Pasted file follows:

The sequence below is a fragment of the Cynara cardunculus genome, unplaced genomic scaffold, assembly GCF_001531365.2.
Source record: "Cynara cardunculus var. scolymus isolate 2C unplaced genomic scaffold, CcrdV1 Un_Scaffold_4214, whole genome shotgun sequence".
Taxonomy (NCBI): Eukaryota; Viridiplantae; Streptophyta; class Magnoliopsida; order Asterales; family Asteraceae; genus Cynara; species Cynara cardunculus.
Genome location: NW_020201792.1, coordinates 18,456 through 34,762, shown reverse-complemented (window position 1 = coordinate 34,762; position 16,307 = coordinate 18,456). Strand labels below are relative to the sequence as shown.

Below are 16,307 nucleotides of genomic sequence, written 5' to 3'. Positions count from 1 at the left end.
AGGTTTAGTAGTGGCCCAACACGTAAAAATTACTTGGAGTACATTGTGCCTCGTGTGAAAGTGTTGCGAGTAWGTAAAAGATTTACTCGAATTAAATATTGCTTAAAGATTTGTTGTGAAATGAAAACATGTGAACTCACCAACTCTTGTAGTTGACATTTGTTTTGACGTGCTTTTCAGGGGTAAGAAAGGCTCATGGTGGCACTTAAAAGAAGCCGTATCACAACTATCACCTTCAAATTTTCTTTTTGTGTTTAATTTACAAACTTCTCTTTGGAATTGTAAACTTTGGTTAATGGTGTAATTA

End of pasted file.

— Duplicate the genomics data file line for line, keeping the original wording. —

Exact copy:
The sequence below is a fragment of the Cynara cardunculus genome, unplaced genomic scaffold, assembly GCF_001531365.2.
Source record: "Cynara cardunculus var. scolymus isolate 2C unplaced genomic scaffold, CcrdV1 Un_Scaffold_4214, whole genome shotgun sequence".
Taxonomy (NCBI): Eukaryota; Viridiplantae; Streptophyta; class Magnoliopsida; order Asterales; family Asteraceae; genus Cynara; species Cynara cardunculus.
Genome location: NW_020201792.1, coordinates 18,456 through 34,762, shown reverse-complemented (window position 1 = coordinate 34,762; position 16,307 = coordinate 18,456). Strand labels below are relative to the sequence as shown.

Below are 16,307 nucleotides of genomic sequence, written 5' to 3'. Positions count from 1 at the left end.
AGGTTTAGTAGTGGCCCAACACGTAAAAATTACTTGGAGTACATTGTGCCTCGTGTGAAAGTGTTGCGAGTAWGTAAAAGATTTACTCGAATTAAATATTGCTTAAAGATTTGTTGTGAAATGAAAACATGTGAACTCACCAACTCTTGTAGTTGACATTTGTTTTGACGTGCTTTTCAGGGGTAAGAAAGGCTCATGGTGGCACTTAAAAGAAGCCGTATCACAACTATCACCTTCAAATTTTCTTTTTGTGTTTAATTTACAAACTTCTCTTTGGAATTGTAAACTTTGGTTAATGGTGTAATTA